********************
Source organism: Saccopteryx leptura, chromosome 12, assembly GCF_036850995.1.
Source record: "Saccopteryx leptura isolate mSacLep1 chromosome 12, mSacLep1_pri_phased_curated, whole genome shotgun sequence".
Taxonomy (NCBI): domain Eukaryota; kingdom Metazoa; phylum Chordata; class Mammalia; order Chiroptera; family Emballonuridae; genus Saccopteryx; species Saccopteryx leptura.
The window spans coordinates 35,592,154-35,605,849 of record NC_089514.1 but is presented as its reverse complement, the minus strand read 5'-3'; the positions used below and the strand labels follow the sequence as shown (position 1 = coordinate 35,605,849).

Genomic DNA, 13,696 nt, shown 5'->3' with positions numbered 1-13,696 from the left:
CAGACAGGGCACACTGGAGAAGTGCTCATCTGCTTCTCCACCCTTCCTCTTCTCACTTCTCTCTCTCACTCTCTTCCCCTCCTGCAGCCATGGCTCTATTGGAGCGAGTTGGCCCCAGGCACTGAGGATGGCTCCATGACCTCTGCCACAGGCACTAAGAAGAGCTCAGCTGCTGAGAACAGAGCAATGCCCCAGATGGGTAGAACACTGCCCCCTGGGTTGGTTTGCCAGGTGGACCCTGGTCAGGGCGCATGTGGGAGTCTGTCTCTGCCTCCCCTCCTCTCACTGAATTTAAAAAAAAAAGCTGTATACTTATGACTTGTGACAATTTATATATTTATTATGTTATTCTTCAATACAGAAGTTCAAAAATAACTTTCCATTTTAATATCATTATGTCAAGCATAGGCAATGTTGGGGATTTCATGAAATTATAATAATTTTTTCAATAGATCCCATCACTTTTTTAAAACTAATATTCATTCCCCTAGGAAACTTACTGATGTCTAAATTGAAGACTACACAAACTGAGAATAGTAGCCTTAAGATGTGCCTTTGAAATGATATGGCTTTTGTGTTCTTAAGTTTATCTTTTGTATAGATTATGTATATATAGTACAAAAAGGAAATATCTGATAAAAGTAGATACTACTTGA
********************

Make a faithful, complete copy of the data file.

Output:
Source organism: Saccopteryx leptura, chromosome 12, assembly GCF_036850995.1.
Source record: "Saccopteryx leptura isolate mSacLep1 chromosome 12, mSacLep1_pri_phased_curated, whole genome shotgun sequence".
Taxonomy (NCBI): domain Eukaryota; kingdom Metazoa; phylum Chordata; class Mammalia; order Chiroptera; family Emballonuridae; genus Saccopteryx; species Saccopteryx leptura.
The window spans coordinates 35,592,154-35,605,849 of record NC_089514.1 but is presented as its reverse complement, the minus strand read 5'-3'; the positions used below and the strand labels follow the sequence as shown (position 1 = coordinate 35,605,849).

Genomic DNA, 13,696 nt, shown 5'->3' with positions numbered 1-13,696 from the left:
CAGACAGGGCACACTGGAGAAGTGCTCATCTGCTTCTCCACCCTTCCTCTTCTCACTTCTCTCTCTCACTCTCTTCCCCTCCTGCAGCCATGGCTCTATTGGAGCGAGTTGGCCCCAGGCACTGAGGATGGCTCCATGACCTCTGCCACAGGCACTAAGAAGAGCTCAGCTGCTGAGAACAGAGCAATGCCCCAGATGGGTAGAACACTGCCCCCTGGGTTGGTTTGCCAGGTGGACCCTGGTCAGGGCGCATGTGGGAGTCTGTCTCTGCCTCCCCTCCTCTCACTGAATTTAAAAAAAAAAGCTGTATACTTATGACTTGTGACAATTTATATATTTATTATGTTATTCTTCAATACAGAAGTTCAAAAATAACTTTCCATTTTAATATCATTATGTCAAGCATAGGCAATGTTGGGGATTTCATGAAATTATAATAATTTTTTCAATAGATCCCATCACTTTTTTAAAACTAATATTCATTCCCCTAGGAAACTTACTGATGTCTAAATTGAAGACTACACAAACTGAGAATAGTAGCCTTAAGATGTGCCTTTGAAATGATATGGCTTTTGTGTTCTTAAGTTTATCTTTTGTATAGATTATGTATATATAGTACAAAAAGGAAATATCTGATAAAAGTAGATACTACTTGA